Elysium, the ambitious sophomore project from District 9 filmmaker Neill Blomkamp, is not quite the film it was hyped up to be. While that sounds incredibly negative, let me assure you that many aspects of the film work as fantastically as other parts fall flat and we are left with a flawed but exciting sci-fi film that I still recommend higher than other franchise-based blockbusters this season.
Off the bat, it was easy to predict that Elysium would not live up to expectations when compared to District 9. To be fair though, most other films won’t either and I doubt that Blomkamp will ever make another dark horse masterpiece which will be able to rival it. That said, Elysium is incredibly entertaining and I enjoyed it more than many other films of late with its biggest problem being the same that plagues many other films of this scale… the plot.
Heavy with political themes and social commentary, Elysium sometimes feels like it relies on its ‘theme’ rather than the plot to drive the story forward and in doing so, unfortunately, I often found myself thinking that a character’s motivation or the general direction of the story does not make much sense at all. The film makes a strong statement with regards to the distinction between social classes and healthcare but either sides of the social divide seems to be populated by cookie-cutter stereotypes which I found a bit disheartening, as I was hoping for a bit more real heart. Everyone on Earth seems dirty, poor, down-on-their-luck pseudo-criminals or social workers and Elysium is exclusively populated by evil, conservative country club members who all seem like they discuss golf most of the time. While this is an effective metaphor, the problem comes in with how the divide is handled and how it ties in with the motivations of the characters.
Matt Damon stars as Max, an ex-criminal, who is fatally dosed with radiation after an (extremely careless) accident at the droid factory where he works. He’s given 5 days to live and a handful of pills before he is thrown out. Desperate to live, he decides to turn back to his life of crime by asking the help of Spider (Wagner Moura). Armed with a cunning plan and an old exo-skeleton grafted onto his body, Max sets off on a rollercoaster ride that will either end with him on Elysium… or dead. Along the way his childhood friend Frey (Alice Braga), now a nurse, is drawn into the plan but she has motivation of her own to reach Elysium. As Max’s plan is executed he realises he has bitten off more than he can chew as his plans clash head-on with power-hungry Secretary Delacourt (Jodie Foster) who wastes no time in dispatching her best mercenary (Sharlto Copley) after him.
With regards to casting, the supporting roles steal the show, especially Sharlto Copley’s maniacal Kruger, a cybernetically enhanced South African ninja mercenary with the most prominent Pretoria accent you’ve ever heard, and Wagner Moura’s wild-eyed but charismatic Spider. It is extremely clear to see that Blomkamp saved the most fun in the film for Sharlto Copley as he moves from one adrenalin-fueled, violent scene to another with a blistering pace and incredible visuals. If there’s one thing that Neil Blomkamp does well, it is creating utterly believable sci-fi visuals and utilising them to their full potential.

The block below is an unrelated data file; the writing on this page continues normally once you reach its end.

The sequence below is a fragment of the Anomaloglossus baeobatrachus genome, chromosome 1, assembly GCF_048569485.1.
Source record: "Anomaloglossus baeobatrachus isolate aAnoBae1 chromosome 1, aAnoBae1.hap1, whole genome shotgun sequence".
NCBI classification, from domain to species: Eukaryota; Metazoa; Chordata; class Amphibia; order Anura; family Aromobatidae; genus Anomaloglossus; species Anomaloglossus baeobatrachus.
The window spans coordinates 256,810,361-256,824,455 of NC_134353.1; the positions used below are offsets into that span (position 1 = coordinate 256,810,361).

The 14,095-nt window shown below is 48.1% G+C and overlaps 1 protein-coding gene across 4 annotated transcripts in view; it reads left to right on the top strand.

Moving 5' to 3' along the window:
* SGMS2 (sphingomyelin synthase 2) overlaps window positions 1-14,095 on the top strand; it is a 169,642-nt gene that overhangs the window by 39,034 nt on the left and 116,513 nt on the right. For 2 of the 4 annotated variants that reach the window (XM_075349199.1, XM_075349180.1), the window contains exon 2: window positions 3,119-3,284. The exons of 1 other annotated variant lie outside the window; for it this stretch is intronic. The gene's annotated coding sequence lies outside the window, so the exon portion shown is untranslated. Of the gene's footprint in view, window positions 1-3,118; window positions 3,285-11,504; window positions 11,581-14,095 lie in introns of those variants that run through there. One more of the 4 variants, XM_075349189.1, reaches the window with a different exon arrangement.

Kruger is definitely worth another mention though, as Sharlto Copley is utterly convincing as one of the most terrifying villains I’ve seen on screen this year. And not just because of all the Afrikaans profanity. While Sharlto steals the show, a lot less can be said for Jodie Foster’s Delacourt. Definitely one of the most wooden performances I’ve seen to date without having to say the words “I am Groot!”. Matt Damon does well as “Joe Everyman” Max da Costa, besides being ultimately forgettable.
The world of Elysium itself, though, is quite fantastic. While, as I mentioned earlier, not everything makes 100% sense the world is filled with so much detail and, well, incredibly cool stuff, that it is easy to forget the other nagging issues which I’ve mentioned before. The scenes on Elysium would have been perfectly at home in a Mass Effect film and Earth itself, or at least the parts we are shown, is a dirty, dusty hive of favelas believably integrated with lived-in but ultra-cool sci-fi elements. Everything from the droids, the spacecraft to the weapons are a sight to behold and one of my only complaints would be that there are such a myriad of cool stuff on display, nothing gets adequate screen time.
All said, here’s why you should go and watch Elysium: It is one of the few unique non-franchise and non-sequel blockbusters of the season and for a sophomore effort, it stands head and shoulders above other sci-fi films of 2013 (I’m looking at you, Oblivion!) Watch it for Blomkamp’s masterful visual craft, watch it for Sharlto’s Kruger singing Jan Pierewiet and watch it so that we can see more unique films such as Elysium brought to life.
I’ll leave you with this: While I can’t take credit for the comparison, a friend and fellow critic mentioned to me that Neill Blomkamp seems to be walking down the same path taken by another cult-classic forging machine, Paul Verhoeven, and I dare say he is 100% correct. Neill Blomkamp’s blend of extravagant but believable hyper-violent fare is reminiscent of an era where science fiction films were taken more seriously and I believe that Elysium is nothing more than a highly entertaining sophomore slump, a bump in the road.
Last Updated: August 29, 2013